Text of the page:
Author : Mae Thann
“It’s incredible. I’ve never seen anything like it.”
“No, but you knew it’d happen eventually.”
“At this level, Joel? This soon?”
“Why not? If anyone was certain that this was attainable, it was you.”
“I know, but I can’t for the life of me figure this out.”
“Hey, you the girl, Sandra. ‘Leading authority on programming’ and whatnot.”
“Yeah, but look at this! These algorithms – you know what? You decipher them!” She rocketed out of the rolling chair and sent it spinning toward him.
“Sandra – ow!” Joel hopped on one foot while he pulled the other away from the chair’s wheels.
“I need fresh eyes.”
“Whoa, hey, I look at brains, not computer code… much.”
“Quit hopping and sit.”
“Fine,” he conceded. “But you know I’ll probably be of no use to you, right?” He glanced at the robotic boy on the observation table, wired into the system. Joel turned to the computer screen and scrolled through miles of code. Behind him, Sandra shifted her weight, folding and unfolding her arms, sighing at the bot, fuming at the computer. “Wow, this is really… You sure you want me looking at this, Sandra?”
She exhaled impatiently and proceeded to pace, unintentionally clicking her heels in time with the faint mechanical ticking from the observation table. Joel continued in silence. He understood fragments of the code, but the rest seemed little more than a mindless jumble. He stared until his eyes crossed and still nothing made sense.
“I just don’t get it,” Sandra finally said to no one in particular.
Joel clicked on a tab and was met with several graphs. Click, click, click went Sandra’s heels.
“We’ve made very much functional robots before, but this is something we’ve only ever dreamed of.”
A couple graphs spiked, then dropped.
“It’s like… like it understands something. And not just command codes.”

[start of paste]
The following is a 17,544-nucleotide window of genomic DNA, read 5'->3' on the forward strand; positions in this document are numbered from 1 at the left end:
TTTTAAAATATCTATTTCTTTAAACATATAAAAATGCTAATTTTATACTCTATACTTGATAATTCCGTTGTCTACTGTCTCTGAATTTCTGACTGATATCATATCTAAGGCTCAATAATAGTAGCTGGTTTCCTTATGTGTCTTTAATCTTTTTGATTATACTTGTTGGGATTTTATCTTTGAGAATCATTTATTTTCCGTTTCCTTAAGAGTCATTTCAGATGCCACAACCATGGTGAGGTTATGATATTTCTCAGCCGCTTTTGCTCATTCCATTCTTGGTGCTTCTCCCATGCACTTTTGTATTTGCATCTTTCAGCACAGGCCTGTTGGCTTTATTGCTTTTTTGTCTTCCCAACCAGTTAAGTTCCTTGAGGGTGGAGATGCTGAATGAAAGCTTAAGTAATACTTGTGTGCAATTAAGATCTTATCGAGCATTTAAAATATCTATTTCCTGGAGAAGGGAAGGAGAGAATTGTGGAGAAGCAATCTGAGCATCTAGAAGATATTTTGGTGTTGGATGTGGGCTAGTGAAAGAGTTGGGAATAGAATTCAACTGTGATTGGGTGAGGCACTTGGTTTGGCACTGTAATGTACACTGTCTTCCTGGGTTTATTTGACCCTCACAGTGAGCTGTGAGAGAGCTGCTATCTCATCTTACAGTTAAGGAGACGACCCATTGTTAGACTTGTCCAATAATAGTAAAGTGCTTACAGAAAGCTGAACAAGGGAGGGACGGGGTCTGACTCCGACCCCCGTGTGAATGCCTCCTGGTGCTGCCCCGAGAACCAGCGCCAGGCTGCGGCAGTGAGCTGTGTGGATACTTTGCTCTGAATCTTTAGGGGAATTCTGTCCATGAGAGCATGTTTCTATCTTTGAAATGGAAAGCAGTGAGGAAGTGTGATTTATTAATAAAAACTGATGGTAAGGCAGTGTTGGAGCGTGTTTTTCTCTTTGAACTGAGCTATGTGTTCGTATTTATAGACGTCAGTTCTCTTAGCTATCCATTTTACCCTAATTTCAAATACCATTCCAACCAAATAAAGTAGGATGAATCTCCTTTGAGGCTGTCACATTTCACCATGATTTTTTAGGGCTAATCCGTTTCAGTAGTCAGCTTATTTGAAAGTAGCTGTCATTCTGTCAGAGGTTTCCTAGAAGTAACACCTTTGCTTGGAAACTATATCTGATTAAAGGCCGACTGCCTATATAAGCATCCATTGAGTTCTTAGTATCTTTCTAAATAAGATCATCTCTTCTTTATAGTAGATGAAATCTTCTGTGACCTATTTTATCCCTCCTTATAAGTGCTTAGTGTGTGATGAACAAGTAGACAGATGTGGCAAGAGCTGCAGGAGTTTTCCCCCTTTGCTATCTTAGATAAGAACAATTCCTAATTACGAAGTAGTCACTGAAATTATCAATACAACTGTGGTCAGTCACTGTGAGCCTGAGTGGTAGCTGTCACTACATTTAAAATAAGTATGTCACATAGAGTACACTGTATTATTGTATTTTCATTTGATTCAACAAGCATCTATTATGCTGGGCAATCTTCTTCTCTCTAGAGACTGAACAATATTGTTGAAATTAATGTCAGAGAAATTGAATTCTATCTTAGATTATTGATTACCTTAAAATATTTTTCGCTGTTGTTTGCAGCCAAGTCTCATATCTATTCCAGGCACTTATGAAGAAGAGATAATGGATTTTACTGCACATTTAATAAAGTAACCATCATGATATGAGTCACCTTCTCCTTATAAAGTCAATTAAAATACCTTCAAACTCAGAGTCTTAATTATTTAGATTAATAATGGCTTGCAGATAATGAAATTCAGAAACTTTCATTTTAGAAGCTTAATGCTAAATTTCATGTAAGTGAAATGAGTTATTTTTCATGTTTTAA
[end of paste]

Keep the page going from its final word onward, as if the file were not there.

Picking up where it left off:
Certain graphs spiked again. Sensor activity? Joel slid the light switch up and down. Sure enough, the graphs labelled “liteSnsr_port071” and “colrSnsr_port080” registered change.
“I’m talking about real understanding,” Sandra went on. “It tried to excuse theft. Excuse it! How do you program excuses? It’s like it’s capable of thinking! Maybe a bit crudely, but compared to other bots…”
Joel typed a command prompt.
“Where did this come from? You don’t just find robots walking out of stores with groceries. You don’t argue with them about… about ethics.”
The performance manager opened, blinked, glitched, then rapidly fired code. Joel chewed his lip, then slid his cursor over a tab that read “WaveReader”.
“And what does it do? Analyze reports? Run diagnostics on hospital patients? Collect information and build business strategies?”
A chart loaded in the window. A line bobbed up and down upon it, just like a… His eyes caught sight of something just under the chart. “Uh… Sandra?”
“But who needs a humanoid bot to do that? Why program the balance needed to make it walk? And why the clothes?”
The chart continued to update itself. Continuous streams of text flowed under different labels, but Joel’s eyes were fixed only on the label “ThotPattrn_Dominant”. “Sandra?”
“And the name!” Sandra rambled on. “What kind of name is -”
Processing query: name. Assessing threat level: minimal. Accessing archived data. Formulating response.
She leaned over his shoulder. “What the…”
There was a great whirring and clicking from the observation table. Joel raised his hands as though to prove he had nothing to do with this behavior. Programmer and neurologist alike gaped as the mechanical head faced them.
“My name is Pinocchio and I’m a real boy.”